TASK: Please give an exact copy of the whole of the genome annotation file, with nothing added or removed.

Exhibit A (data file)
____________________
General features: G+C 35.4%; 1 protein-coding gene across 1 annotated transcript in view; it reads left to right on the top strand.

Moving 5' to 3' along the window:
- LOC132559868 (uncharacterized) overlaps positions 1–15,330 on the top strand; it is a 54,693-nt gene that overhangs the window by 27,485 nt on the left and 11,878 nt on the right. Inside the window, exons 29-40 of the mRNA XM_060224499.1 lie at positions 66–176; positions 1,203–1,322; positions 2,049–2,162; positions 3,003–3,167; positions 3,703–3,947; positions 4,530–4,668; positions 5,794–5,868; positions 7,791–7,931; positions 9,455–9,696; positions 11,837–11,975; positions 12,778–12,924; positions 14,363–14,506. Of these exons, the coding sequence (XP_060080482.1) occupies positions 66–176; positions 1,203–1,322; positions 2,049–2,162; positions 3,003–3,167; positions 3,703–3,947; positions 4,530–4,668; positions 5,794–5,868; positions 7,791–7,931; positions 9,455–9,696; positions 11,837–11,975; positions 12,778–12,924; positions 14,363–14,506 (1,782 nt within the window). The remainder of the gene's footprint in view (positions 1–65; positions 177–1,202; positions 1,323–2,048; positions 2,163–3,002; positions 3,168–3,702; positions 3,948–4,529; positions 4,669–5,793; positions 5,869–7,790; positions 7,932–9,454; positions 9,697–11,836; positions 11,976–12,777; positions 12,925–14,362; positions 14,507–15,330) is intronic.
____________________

General features: G+C 35.4%; 1 protein-coding gene across 1 annotated transcript in view; it reads left to right on the top strand.

Moving 5' to 3' along the window:
- LOC132559868 (uncharacterized) overlaps positions 1–15,330 on the top strand; it is a 54,693-nt gene that overhangs the window by 27,485 nt on the left and 11,878 nt on the right. Inside the window, exons 29-40 of the mRNA XM_060224499.1 lie at positions 66–176; positions 1,203–1,322; positions 2,049–2,162; positions 3,003–3,167; positions 3,703–3,947; positions 4,530–4,668; positions 5,794–5,868; positions 7,791–7,931; positions 9,455–9,696; positions 11,837–11,975; positions 12,778–12,924; positions 14,363–14,506. Of these exons, the coding sequence (XP_060080482.1) occupies positions 66–176; positions 1,203–1,322; positions 2,049–2,162; positions 3,003–3,167; positions 3,703–3,947; positions 4,530–4,668; positions 5,794–5,868; positions 7,791–7,931; positions 9,455–9,696; positions 11,837–11,975; positions 12,778–12,924; positions 14,363–14,506 (1,782 nt within the window). The remainder of the gene's footprint in view (positions 1–65; positions 177–1,202; positions 1,323–2,048; positions 2,163–3,002; positions 3,168–3,702; positions 3,948–4,529; positions 4,669–5,793; positions 5,869–7,790; positions 7,932–9,454; positions 9,697–11,836; positions 11,976–12,777; positions 12,925–14,362; positions 14,507–15,330) is intronic.